In the wake of President Donald Trump’s temporary ban on immigrants from several Muslim countries, Starbucks has vowed to hire 10,000 refugees from a number of countries including the U.S. over five years.
In a letter to employees Sunday, Starbucks CEO Howard Schultz said the company would begin by hiring those who have worked with U.S. troops as interpreters in various countries and stated that Starbucks would do everything possible to help employees affected by the immigration ban.
“I am hearing the alarm you are all sounding that the civility and human rights we have all taken for granted for so long are under attack,” Schultz wrote.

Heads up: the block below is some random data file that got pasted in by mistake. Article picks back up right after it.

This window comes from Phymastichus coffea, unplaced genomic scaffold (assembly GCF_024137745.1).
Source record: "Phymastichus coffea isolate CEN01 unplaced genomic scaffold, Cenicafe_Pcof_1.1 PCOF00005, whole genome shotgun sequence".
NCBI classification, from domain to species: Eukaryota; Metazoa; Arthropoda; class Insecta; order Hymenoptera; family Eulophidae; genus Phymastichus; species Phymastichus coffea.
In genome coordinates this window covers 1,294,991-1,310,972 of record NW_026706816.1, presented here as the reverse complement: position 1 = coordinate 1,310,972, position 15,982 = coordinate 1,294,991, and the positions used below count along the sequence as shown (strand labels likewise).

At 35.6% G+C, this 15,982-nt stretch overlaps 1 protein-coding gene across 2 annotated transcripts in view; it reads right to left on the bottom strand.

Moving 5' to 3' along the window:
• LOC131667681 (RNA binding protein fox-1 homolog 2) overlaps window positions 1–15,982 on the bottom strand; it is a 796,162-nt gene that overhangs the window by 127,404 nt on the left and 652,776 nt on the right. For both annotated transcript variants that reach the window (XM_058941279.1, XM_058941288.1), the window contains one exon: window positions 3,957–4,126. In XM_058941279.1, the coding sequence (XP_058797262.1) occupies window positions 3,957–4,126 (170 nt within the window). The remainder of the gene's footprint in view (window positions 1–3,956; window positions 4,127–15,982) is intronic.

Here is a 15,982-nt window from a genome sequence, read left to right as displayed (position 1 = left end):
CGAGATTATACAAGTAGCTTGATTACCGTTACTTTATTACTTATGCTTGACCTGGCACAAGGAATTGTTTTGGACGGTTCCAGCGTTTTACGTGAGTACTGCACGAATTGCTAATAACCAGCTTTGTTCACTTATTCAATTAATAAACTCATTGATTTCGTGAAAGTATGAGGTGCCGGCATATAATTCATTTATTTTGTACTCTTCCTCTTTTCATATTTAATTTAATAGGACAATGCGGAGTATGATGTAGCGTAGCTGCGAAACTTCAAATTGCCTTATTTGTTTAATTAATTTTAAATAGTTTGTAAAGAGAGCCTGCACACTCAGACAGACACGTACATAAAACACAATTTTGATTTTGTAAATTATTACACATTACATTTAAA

Schultz also said he supports the “Dreamers” program, which was set up to help immigrants who come to the U.S. as children.
Trump supporters threatened to boycott Starbucks because of its plans to hire refugees. #BoycottStarbucks was the highest trending topic on the U.S. Twitter platform Monday morning, but supporters and detractors will probably cancel each other out pretty evenly, Fortune suggested.
Other major CEOs are just beginning to weigh in on the immigration ban, with Google CEO Sundar Pichai, an Indian immigrant, calling the policy “painful” and Goldman Sachs CEO Lloyd Blankfein saying it is “not a policy we support,” according to Bloomberg.
Apple CEO Tim Cook also signaled his disapproval for the ban, and Microsoft offered legal advice and assistance to its employees affected. Twitter CEO Jack Dorsey tweeted Trump’s decision has a “humanitarian and economic impact” that is “real and upsetting.”
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